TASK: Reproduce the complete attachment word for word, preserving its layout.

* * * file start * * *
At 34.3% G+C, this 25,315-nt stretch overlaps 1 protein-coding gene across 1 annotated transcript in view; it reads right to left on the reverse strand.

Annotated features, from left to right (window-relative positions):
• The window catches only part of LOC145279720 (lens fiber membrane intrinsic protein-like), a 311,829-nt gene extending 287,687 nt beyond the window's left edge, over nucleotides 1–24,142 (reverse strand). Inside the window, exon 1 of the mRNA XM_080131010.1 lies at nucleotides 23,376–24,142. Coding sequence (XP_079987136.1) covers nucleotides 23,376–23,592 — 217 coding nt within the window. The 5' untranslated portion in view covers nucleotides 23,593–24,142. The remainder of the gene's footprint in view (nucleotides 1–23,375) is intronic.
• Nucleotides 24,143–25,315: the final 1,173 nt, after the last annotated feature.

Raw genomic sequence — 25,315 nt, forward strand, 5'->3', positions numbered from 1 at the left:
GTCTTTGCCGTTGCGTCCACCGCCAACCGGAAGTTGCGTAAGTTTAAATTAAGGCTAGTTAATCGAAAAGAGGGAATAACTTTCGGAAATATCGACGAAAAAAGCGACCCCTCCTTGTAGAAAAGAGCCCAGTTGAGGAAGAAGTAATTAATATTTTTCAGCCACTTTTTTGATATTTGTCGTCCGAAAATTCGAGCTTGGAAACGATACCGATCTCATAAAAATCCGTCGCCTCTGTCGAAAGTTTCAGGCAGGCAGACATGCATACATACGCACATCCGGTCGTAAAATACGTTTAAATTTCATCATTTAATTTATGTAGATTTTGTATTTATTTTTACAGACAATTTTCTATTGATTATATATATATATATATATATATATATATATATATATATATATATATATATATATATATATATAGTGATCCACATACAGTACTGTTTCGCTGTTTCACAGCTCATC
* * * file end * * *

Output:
At 34.3% G+C, this 25,315-nt stretch overlaps 1 protein-coding gene across 1 annotated transcript in view; it reads right to left on the reverse strand.

Annotated features, from left to right (window-relative positions):
• The window catches only part of LOC145279720 (lens fiber membrane intrinsic protein-like), a 311,829-nt gene extending 287,687 nt beyond the window's left edge, over nucleotides 1–24,142 (reverse strand). Inside the window, exon 1 of the mRNA XM_080131010.1 lies at nucleotides 23,376–24,142. Coding sequence (XP_079987136.1) covers nucleotides 23,376–23,592 — 217 coding nt within the window. The 5' untranslated portion in view covers nucleotides 23,593–24,142. The remainder of the gene's footprint in view (nucleotides 1–23,375) is intronic.
• Nucleotides 24,143–25,315: the final 1,173 nt, after the last annotated feature.

Raw genomic sequence — 25,315 nt, forward strand, 5'->3', positions numbered from 1 at the left:
GTCTTTGCCGTTGCGTCCACCGCCAACCGGAAGTTGCGTAAGTTTAAATTAAGGCTAGTTAATCGAAAAGAGGGAATAACTTTCGGAAATATCGACGAAAAAAGCGACCCCTCCTTGTAGAAAAGAGCCCAGTTGAGGAAGAAGTAATTAATATTTTTCAGCCACTTTTTTGATATTTGTCGTCCGAAAATTCGAGCTTGGAAACGATACCGATCTCATAAAAATCCGTCGCCTCTGTCGAAAGTTTCAGGCAGGCAGACATGCATACATACGCACATCCGGTCGTAAAATACGTTTAAATTTCATCATTTAATTTATGTAGATTTTGTATTTATTTTTACAGACAATTTTCTATTGATTATATATATATATATATATATATATATATATATATATATATATATATATATATATATATATATAGTGATCCACATACAGTACTGTTTCGCTGTTTCACAGCTCATC